U.S. sales of the Tesla Model 3 plunge 74% in January, according to outside estimate
U.S. sales of the Tesla Model 3 plunged 74% in January compared with December, according to a consumer website, lending credence to rumors that sales of the vehicle have fallen off a cliff.
The California-based carmaker sold 6,500 Model 3s in the U.S. in January, compared with 25,250 the month before and 1,875 in January 2018, according to InsideEVs.
Tesla reports sales results quarterly, not monthly. Its next official report is due in April. InsideEVs is directed at electric-vehicle enthusiasts, and one of few organizations that publishes monthly estimates on Tesla sales. “Our track record is nearly spot. This is something we spend a ridiculous amount of time on,” said Executive Editor Steven Loveday. Musk himself has tweeted InsideEVs estimates to followers.
Tesla’s future as a going concern depends on healthy Model 3 sales growth. The company sold about 145,000 of them last year, and said it plans to substantially increase that figure this year.
A Tesla spokesman said in response to the sales estimate that the carmaker is focusing on Europe and China right now. He referred to information from the company’s conference call with stock analysts on Wednesday, when Chief Executive Elon Musk and soon-to-retire Chief Financial Officer Deepak Ahuja were questioned about a sales slowdown.
Musk blamed the weather and the decline in the federal tax incentive for electric-vehicle acquisitions.
“Most people do not buy a new car in the middle of a blizzard. So, January and February tend to be seasonally low and then it picks up significantly around the early to mid-March time frame.” And, he said, the $7,500 federal tax incentive was cut in half on Tesla cars starting Jan. 1, which had a “pull forward” effect on sales.
In fact, January is typically the slowest month for auto sales, and other electric carmakers suffered sales declines in January, according to InsideEVs.
The Chevrolet Bolt EV sold 1,175 cars in January 2018; 1,412 in December; and an estimated 925 last month.
While fairly steady, those numbers are low compared with the Model 3, which even with a 75% slump remains the bestselling electric car in the U.S. by far.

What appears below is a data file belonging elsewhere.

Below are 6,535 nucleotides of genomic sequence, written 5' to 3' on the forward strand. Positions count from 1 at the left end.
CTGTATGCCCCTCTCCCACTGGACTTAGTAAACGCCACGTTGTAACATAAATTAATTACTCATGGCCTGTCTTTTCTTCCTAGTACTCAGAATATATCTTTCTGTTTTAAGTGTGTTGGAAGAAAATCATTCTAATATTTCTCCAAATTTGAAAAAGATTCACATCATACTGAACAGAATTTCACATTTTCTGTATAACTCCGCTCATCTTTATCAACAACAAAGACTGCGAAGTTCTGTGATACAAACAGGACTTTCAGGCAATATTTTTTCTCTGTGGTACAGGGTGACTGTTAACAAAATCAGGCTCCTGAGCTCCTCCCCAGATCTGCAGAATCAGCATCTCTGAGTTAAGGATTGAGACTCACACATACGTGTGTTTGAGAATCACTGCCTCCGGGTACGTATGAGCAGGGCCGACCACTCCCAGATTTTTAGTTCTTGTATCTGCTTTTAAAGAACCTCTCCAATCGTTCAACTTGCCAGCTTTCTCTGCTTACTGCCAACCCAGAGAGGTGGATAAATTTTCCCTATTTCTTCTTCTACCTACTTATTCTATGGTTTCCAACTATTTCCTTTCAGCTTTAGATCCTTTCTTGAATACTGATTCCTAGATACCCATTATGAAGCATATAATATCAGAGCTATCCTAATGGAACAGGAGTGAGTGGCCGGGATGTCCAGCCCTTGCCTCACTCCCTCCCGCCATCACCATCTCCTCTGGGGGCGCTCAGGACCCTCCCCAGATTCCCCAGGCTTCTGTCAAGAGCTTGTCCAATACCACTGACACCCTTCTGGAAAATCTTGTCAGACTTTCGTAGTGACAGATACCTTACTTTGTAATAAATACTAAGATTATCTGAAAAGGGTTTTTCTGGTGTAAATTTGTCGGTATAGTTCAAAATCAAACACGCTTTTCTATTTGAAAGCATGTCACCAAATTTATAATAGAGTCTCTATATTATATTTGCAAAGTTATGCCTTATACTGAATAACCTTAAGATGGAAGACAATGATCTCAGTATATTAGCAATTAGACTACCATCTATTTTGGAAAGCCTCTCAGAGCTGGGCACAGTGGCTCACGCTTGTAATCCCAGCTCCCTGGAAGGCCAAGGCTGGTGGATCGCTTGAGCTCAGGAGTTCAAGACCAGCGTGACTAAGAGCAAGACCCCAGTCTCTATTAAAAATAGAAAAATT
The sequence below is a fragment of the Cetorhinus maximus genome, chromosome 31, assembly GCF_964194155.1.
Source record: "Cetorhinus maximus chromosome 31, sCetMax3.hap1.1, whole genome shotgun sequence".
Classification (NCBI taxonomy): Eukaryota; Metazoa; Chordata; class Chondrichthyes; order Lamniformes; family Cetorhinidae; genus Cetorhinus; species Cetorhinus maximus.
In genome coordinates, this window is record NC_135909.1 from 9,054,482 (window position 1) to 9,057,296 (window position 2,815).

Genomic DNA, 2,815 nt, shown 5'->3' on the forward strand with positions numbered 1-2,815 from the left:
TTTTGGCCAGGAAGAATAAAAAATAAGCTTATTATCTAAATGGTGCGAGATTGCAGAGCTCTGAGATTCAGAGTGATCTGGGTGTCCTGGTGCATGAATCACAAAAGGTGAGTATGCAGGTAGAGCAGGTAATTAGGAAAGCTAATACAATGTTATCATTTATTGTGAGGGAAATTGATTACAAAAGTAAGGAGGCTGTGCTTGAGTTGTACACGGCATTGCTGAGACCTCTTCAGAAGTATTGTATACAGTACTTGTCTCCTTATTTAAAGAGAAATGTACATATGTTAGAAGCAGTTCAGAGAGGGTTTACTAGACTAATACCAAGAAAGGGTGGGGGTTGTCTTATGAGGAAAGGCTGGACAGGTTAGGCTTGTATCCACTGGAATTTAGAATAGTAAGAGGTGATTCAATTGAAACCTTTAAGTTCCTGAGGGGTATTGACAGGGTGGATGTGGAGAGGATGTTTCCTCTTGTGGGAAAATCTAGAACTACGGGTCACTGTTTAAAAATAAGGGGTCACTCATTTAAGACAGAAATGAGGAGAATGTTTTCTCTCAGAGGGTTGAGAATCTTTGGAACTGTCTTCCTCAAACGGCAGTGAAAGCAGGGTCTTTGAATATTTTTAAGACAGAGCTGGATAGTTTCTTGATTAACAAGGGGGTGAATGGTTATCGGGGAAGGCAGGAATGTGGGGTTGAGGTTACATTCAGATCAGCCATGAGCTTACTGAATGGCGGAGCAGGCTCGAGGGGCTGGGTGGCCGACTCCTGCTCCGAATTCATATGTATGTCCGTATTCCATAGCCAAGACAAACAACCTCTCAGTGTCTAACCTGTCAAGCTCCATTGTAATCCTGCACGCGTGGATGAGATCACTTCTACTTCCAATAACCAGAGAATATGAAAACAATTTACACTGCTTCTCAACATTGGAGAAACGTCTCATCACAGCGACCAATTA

Still, the drop-off comes as Tesla has suddenly shifted to Europe and China for Model 3 sales, raising questions about the remaining strength of U.S. demand.
On the call, Musk said all Model 3s now manufactured at its sole assembly plant, located in Fremont, Calif., are destined for Europe and China.
“Our whole focus is, OK, how do we get those cars made, get them on a ship as fast as possible,” Musk told analysts Wednesday. “… It’s very important to get those cars, especially to China, as soon as possible. We hope the trade negotiations go well, but it’s not clear. But we need to get them there while there’s sort of a de facto — sort of a truce on the tariff war.”
One issue behind the change of market focus could be the car’s price, which has made it a more of a luxury buy instead of a middle-market sedan as conceived.
Famously trumpeted as a $35,000 car, the cheapest Model 3 sells in the mid-$40,000s. The average selling price is near $60,000 with options, and similarly equipped cars will soon be available in Europe and China, the company said. Musk himself said last year the company is not yet able to build a profitable car at the lower price.
But despite the price issues and sales decline, Musk said he guesses global demand for the Model 3 at some point will fall between 700,000 and 800,000 a year. InsideEVs said Tesla in January sold 875 units of the Model S and 950 of the Model X in the U.S.
Musk once proclaimed there was “zero doubt” Tesla would be manufacturing 10,000 cars a week by the end of 2018. It has yet to crack 5,000 a week on a sustained basis, though it’s getting close. The company also once claimed it had on hand more than 420,000 Model 3 reservations, which require a $1,000 down payment.
Asked about the reservations Wednesday, Ahuja said “reservations are not relevant for us. We are really focused on orders. Now we do have a large reservations backlog still, which tells us that a lot of customers are still waiting for those cars. But I don’t think it’s appropriate to share the reservations number.”
Musk added, “Reservations is just like preorders. It’s like — you have, like, some video game come out, it’s like a preorder number. Then that, like, stops being important once you start shipping the game or product.”
Musk did note surveys showing that customer satisfaction with Tesla cars remains high. All three models have drawn enthusiastic reviews in the automotive media but also have scored poorly in quality rankings.
Tesla on Wednesday reported a quarterly profit, the first quarter-to-quarter consecutive profit in its history. Profit was smaller in the most recent quarter, while Model 3 sales rose to a record high.
February 2, 10:42 p.m. – This story was updated with a quote from InsideEVs.